The Pulse 2

Back to Contents of Issue: December 2003


The Best of J@pan Inc's Newsletters


Pentax Optio S4

All right, all right, it may be another 4-megapixel digicam, but it's incredibly slim and stylish. That must count for something! Measuring 83 x 20 x 52mm and weighing 98g, it is exactly the same dimensions as the lesser Option S from the same company. Writing this, it strikes me that the figure 98g seems to be cropping up a lot these days.

Applying extensive and thorough journalistic methodology, for which we gadget hacks are renowned the world over -- by which I mean I tapped a few words into Google and hit the "enter" button -- I have discovered that this weight, namely 98g, is very popular in the consumer electronics industry. If it were a 98g chain made of 14 karat gold, it'd cost you well over 2,000 bucks. But the Pentax Optio S4 is only going to cost you a quarter of that -- bargain!

Technophiles will be delighted to hear that the spanky new S4 has a 3-times optical zoom lens, a 4.23-million-pixel CCD (the old model only had a 3.2-million-pixel one) allowing max images of 2,304 x 1,728 pixels, 15 frame-per-second movie clips (improved from 12fps) at 320 x 240 dots, one-touch image reviewing and more focus, white balance and other options than you can shake a stick at. The camera lays images down either to the integral 11MB of Flash RAM or to an SD or MM card. And it's very slim and lovely looking. Did I say that already?

More info: www.pentax.co.jp/japan/news/2003/200354.html


Buffalo USB card readers

Buffalo has announced a couple of USB card readers for mini SD cards and Memory Sticks. Look, it may not seem terribly exciting, but these things are darned useful! The MCR-MINISD is the SD card version and the MCR-MSDUO is -- on second thought, I'll let you guess. Anyhow, the pair of them are neat little card readers that connect to your computer (Mac or Windows) via USB and have a maximum data transfer rate of 12Mbps. These things may not have the sex appeal of a huge LCD or plasma screen or the wow factor of Sony's clever little robots, but they have the power to get you out of a right old fix when you find yourself trying to tease information out of a digital camera or Vaio and don't have the necessary, er, orifices.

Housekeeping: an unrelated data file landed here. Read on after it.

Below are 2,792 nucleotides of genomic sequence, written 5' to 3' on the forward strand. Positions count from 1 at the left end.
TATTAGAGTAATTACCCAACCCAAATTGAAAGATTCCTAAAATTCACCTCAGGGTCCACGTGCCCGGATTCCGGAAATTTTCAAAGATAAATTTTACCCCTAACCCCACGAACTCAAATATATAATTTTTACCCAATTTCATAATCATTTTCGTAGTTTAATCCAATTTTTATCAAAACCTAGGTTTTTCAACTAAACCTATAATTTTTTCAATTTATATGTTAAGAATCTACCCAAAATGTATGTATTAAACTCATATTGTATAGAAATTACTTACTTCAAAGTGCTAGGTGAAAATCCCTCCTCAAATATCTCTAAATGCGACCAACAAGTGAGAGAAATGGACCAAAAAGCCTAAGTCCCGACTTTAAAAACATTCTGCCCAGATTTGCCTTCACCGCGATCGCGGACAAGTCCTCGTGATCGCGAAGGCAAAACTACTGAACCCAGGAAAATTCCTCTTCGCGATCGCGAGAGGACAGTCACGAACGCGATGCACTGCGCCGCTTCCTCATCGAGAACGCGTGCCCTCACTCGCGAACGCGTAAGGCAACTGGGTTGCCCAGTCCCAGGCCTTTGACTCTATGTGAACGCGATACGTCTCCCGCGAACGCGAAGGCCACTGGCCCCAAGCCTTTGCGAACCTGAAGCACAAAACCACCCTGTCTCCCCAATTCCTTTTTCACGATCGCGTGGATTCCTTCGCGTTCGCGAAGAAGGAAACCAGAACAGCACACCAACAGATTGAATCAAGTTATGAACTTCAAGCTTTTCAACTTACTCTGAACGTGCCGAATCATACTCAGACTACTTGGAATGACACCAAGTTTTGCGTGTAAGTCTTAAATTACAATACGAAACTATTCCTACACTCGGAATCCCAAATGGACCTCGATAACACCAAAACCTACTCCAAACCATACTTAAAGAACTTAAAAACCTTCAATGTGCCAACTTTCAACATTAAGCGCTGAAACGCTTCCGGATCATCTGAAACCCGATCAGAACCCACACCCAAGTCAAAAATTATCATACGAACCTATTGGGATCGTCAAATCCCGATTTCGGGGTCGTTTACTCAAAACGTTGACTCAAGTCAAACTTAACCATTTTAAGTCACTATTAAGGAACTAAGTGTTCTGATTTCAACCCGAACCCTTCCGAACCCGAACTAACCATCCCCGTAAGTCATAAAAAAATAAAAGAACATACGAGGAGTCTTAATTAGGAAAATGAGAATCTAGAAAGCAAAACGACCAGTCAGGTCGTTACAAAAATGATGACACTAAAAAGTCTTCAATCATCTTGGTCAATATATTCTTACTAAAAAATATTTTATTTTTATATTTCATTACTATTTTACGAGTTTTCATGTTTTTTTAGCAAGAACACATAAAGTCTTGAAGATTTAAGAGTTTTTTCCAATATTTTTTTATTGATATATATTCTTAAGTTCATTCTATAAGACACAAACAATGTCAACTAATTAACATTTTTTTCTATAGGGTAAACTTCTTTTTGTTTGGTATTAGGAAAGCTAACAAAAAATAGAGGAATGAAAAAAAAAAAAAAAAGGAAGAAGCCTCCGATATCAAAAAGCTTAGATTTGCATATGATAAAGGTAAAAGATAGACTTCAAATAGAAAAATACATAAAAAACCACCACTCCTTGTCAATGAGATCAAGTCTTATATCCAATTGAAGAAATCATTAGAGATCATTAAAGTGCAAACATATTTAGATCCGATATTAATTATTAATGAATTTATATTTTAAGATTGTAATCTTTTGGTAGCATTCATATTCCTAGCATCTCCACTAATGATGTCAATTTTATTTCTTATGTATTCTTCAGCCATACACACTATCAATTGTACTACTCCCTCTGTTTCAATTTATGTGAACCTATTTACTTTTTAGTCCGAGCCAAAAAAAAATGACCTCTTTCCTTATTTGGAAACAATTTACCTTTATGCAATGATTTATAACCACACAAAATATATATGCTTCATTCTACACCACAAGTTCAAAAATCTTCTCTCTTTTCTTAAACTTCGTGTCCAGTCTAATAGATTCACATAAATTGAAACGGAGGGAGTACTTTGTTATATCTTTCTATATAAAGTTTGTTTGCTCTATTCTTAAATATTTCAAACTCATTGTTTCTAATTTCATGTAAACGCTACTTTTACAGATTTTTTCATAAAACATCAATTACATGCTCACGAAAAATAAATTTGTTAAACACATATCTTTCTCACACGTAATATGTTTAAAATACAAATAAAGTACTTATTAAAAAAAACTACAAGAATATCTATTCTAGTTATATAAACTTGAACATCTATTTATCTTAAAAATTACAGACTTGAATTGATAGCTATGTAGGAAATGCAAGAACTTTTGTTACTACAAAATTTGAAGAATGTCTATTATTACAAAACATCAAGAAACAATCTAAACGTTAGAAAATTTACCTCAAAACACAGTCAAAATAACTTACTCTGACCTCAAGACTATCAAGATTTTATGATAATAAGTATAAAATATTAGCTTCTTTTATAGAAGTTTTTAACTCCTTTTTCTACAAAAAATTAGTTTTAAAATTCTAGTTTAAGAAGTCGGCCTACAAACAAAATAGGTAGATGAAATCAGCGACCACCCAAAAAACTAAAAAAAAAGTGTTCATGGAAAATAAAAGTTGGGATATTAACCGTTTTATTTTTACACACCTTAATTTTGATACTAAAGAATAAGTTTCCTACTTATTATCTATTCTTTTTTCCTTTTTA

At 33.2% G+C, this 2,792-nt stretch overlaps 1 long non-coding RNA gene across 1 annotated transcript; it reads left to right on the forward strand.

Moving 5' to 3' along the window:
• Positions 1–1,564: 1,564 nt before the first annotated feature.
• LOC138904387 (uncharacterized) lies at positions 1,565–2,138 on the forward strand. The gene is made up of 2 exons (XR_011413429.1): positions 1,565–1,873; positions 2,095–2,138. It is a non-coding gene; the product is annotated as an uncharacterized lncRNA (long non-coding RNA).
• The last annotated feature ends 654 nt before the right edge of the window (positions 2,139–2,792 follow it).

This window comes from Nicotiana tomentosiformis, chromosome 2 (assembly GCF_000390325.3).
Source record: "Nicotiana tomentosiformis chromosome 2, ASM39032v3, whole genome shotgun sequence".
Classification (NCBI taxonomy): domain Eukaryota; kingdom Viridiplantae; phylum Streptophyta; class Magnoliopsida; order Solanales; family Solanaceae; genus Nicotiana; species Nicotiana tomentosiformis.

More info: http://buffalo.melcoinc.co.jp/products/new/2003/054_1.html


iRiver iFP-599T

iRiver has launched an iFP-500 "silicon audio player" series of portable music machines, with the flagship iFP-599T model touting an incredible ONE GIGABYTE of internal Flash RAM and a classy champagne gold finish. Capable of playing MP3, ASF and WMA formats, the 599T has a four-line LCD display and a built-in FM radio tuner and is compatible with Mac and Windows operating systems. It only weighs 60g and, almost as if to prove how lightweight and manageable it is, comes with a funky armband in the box when you buy it. (Which is great if you're the exhibitionist sporty type who doesn't mind people staring and laughing at you.) It's a bit chunkier than Sony's similar machine, but then it does have double the memory, allowing storage of about 240 songs or -- if you really like the sound of your own voice -- 288 hours of digital voice recording with a Sound Activity Detector function.

More info: www.iriver.co.jp/product/ifp500/



NHJ v@mp VP-308

Just what I always wanted -- another MP3 audio player with a built-in FM tuner. Really! In fact, NHJ has announced two different models -- the VP-208 (booo!) and the VP-308 (hurrah!). Both portable WMA and MP3 players, the silver VP-208 has only 128MB of Ram but the black VP-308 has 256MB. So let's just all ignore the VP-208 and hope it goes away.

Shaped, rather unfortunately, like one of those anti-destroyer, submarine torpedoes from the second World War, the little audio player is compatible with Mac and Windows systems and can act as a voice recorder as well as a radio and for playing those digital files. The single battery will give 15 hours of playback, and there are five equalizer settings to suit the mood: normal, rock, pop, jazz and classic. Files of almost any bit rate can be accommodated and the entire little bomb capsule thingy weighs a sprightly 30g. Or 30 fingernails in new money.

More info: http://panasonic.jp/d-snap/


Matsushita SJ-MJ57

I guess the trend these days of making everything tiny, multifunctional and capable of storing information means we're going to see a whole lot more gadgets falling into the "portable audio" and "PC peripheral" categories. Appropri-ately, then, we have the SJ-MJ57 from Matsushita, an MD player that would henceforth like to be known, if it's not too much trouble, as "the MD player with speakers that shine." And it means that quite literally. Apparently, the bizarre claim to fame of the MJ57 is that it has the world's first (yes, really) "sound charger" glowing speakers. Or is that shining speakers? Incorporating the company's proprietary Sound Window flat speaker panel technology, the stereo Sound Charger speakers glow as they chuck out the sound -- even giving off a blue LED glow while they're being recharged. The unit also boasts an integral digital amp and will play for up to 63 hours on one charge of the rechargeable battery (and more if you add a regular alkaline cell). It comes in silver, blue and black casing finishes and looks a lot better than you might think. Take a look.

More info: www.matsushita.co.jp/corp/news/official.data/data.dir/jn031003-1/jn031003-1.html



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